Cycling Plus magazine's production editor Tass Whitby travelled to Birmingham to Specialized's Concept Store to get a mid-range off-the-peg race bike properly specced and fitted specifically for her. It's given her the confidence she had always been lacking on drop bar bikes.
- Frame & fork: Good-looking female-specific aluminium frame and carbon fork. Specialized know what they're doing on bikes at this price (9/10)
- Handling: Good enough to turn mountain biker Tass into a bit of a roadie (9/10)
- Equipment: Shimano's Tiagra triple groupset is modestly priced but a proven performer. Good quality Specialized kit elsewhere (8/10)
- Wheels: Good to see a pair of Mavic rims on a bike at this price. Spesh tyres are decent too (8/10)
After 20-odd years of riding a mountain bike, drop bar road bikes feel very odd to me. Clipping in, leaning forward, working out which lever moves which mech and which way… But that’s okay, I thought, I can take my time. Go out for a few gentle rides and get used to it.
“Sorry Tass, but I think I’m going to have to drop you at the M4 junction and get back to Swindon as quickly as possible,” says Paul Smith, who’s driving me home – or was, I thought – with the Specialized Dolce Elite I’ve just picked up from the Concept Store in Birmingham. His son’s in a school play and he’s going to miss it otherwise.
“That’s all right,” I lie. By the M4 junction he means where it meets the A46 that leads down to Bath. The main road to Bath. The one that all the articulated lorries use. Hmm. The phrase ‘baptism by ﬁre’ springs to mind.
But I do have the reassurance that, however different this bike feels from what I’ve been used to, it’s the perfect setup for me. It’s the correct frame size, the saddle’s the right height and distance from the bar, and by ﬂipping and adjusting the stem it’s as ‘friendly’ a riding position as I’m going to get. I’ve even had my bottom measured, so the saddle should be as comfortable as possible too.
The session I’ve just been through in Birmingham is a ‘sale ﬁt’, a shorter but still thorough version of the company’s BG Fit system – you pay £120 for a thorough assessment of you and your bike, to make sure everything about it is set up correctly for you. Buying a bike this way is ideal if, like me, you have no idea whether a bike ﬁts you properly because virtually everything about it feels odd and unfamiliar.
Specialized’s Allez has long been a Cycling Plus favourite when it comes to entry-level bikes, with models starting from around £500. So the women’s equivalent, the Dolce, seemed an ideal choice.
I’m a between-sizes ﬁve-foot-six-and-a-bit, but Sue Booth, the ﬁtting expert at Specialized, reckoned the 54in frame would be right for me. With my pretend Monopoly money, I had selected the Dolce Elite with its triple chainset and women-speciﬁc compact frame.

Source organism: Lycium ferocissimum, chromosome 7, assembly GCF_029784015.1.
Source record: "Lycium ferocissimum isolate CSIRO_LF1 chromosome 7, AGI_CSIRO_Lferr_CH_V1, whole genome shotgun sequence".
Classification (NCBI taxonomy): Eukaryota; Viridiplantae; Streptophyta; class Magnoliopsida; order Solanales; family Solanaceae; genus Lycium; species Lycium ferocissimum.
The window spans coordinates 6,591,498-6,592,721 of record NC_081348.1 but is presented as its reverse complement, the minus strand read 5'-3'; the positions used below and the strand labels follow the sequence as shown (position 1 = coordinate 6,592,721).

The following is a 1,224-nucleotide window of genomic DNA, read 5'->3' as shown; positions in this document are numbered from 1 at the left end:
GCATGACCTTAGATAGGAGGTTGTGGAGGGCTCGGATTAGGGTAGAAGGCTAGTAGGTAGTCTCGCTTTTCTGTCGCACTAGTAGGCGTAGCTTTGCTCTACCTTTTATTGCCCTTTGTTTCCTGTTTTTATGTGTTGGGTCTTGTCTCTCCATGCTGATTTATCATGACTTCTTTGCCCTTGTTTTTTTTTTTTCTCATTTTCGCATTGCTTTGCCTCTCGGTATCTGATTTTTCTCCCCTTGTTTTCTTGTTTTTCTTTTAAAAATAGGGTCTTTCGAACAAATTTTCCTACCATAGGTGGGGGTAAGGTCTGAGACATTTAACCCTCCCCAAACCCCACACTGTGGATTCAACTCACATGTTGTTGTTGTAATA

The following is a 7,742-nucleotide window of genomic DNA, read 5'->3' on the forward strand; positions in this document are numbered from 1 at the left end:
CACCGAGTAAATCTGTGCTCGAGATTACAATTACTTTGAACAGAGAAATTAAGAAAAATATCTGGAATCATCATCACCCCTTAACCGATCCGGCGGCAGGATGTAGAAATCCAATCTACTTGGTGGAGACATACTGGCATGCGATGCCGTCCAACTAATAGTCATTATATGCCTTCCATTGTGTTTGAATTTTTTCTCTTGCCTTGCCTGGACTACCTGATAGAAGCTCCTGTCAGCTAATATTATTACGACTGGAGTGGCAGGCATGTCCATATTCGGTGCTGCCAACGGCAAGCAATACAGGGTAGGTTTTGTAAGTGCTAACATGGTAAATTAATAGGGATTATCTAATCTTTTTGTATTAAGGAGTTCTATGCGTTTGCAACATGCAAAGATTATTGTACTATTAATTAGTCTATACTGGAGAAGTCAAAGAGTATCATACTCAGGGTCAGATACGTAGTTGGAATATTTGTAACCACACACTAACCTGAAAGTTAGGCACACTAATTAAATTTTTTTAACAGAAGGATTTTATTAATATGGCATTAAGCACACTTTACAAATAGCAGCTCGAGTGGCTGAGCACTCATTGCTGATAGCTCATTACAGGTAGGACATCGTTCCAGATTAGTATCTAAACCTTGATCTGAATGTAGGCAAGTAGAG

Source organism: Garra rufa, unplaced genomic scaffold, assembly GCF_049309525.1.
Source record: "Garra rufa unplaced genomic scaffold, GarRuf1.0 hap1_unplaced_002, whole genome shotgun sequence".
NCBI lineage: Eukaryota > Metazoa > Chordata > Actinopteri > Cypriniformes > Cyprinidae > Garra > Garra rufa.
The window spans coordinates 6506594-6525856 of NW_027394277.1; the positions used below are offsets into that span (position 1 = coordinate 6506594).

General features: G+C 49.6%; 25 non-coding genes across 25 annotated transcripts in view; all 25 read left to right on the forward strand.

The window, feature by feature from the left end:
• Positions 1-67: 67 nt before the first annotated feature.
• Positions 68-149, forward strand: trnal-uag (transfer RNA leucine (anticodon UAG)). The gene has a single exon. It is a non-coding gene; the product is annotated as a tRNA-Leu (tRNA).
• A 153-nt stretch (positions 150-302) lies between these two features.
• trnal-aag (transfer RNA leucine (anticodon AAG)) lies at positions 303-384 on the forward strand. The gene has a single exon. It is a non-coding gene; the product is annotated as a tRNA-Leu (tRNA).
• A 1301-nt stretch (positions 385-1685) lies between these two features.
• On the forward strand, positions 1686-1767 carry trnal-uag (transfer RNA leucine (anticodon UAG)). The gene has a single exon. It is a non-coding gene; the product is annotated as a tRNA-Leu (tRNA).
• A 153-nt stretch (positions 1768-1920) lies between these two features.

One of the ﬁrst things Sue noted, after getting me to sit and spin on the turbo, was where I put my hands when I sat up. The fact that I sat back with my ﬁngertips on the top of the bar indicated immediately to her that the bar was too low for me – for the moment at least, until I get more used to riding on drop bars. I hadn’t even noticed I’d done it. “This is why it’s very important that you’re completely relaxed,” said Sue.
With yellow dots stuck on my legs at various points, I spun and stopped and was measured and assessed, as Sue gauged various angles and distances. My seat height was adjusted, the fore/aft position worked out, and a plumb line was dangled over my knee to the crank.
“The changes we make are the crucial ones,” Sue told me. Major changes to the kit on the bike can be made, but they would have to be paid for on top, so if I wanted to change the handlebar, for example, I would have to pay. Changing the saddle, though, was part of the package. I’d always thought I had a rather pert behind, but the ‘assometer’ measured 160. As standard, the Dolce comes with a 143mm saddle; the widest suitable one in the shop was 155mm. It would have to do.
Halfway down the A46 to Bath, I had no complaints in the derrière department, but although I knew in my head that everything was where it should be, it was still taking time to get used to this strange new position. There was deﬁnite tingling going on in my hands, although that could have been because I was hanging on for dear life as enormous artics thundered past, and car and caravan drivers skimmed their homes from home scarily close.
But knowing that everything was set up correctly for me gave me a conﬁdence that had deﬁnitely been lacking on any previous outings that I’d done on drop bar bikes. I even got down in the drops! (Their being women-friendly short-reach and short-drop no doubt helping here.)
With more riding under my belt, the 23mm tyres still seem a bit knife-like compared to the fatties on my mountain bike – if you’re riding on smooth surfaces they’re no doubt great, but my commute is mostly on rough, patched-up tarmac which has been damaged even more by the recent snow.
I still can’t note any Zertz-induced damping in the fork either – though if without them the ride would be more harsh then I’m thankful they’re there. Everything else works perfectly. The only problem in the gearing department is down to operator error. When I can remember which lever to push, it works ﬁne.
One problem that not even Sue would have been able to advise me on, though, is to do with where I live. It’s at the top of a big hill, and separated from the ofﬁce by another big hill. That’s one big climb on the way into work, and two on the way home.
Easy on a mountain bike. Not so easy on the Specialized’s 12-25 cassette, despite its triple chainring. I thought I was ﬁt. I gave in. George, our workshop manager, kindly swapped it for a mountain bike size 11-32. My legs are very grateful.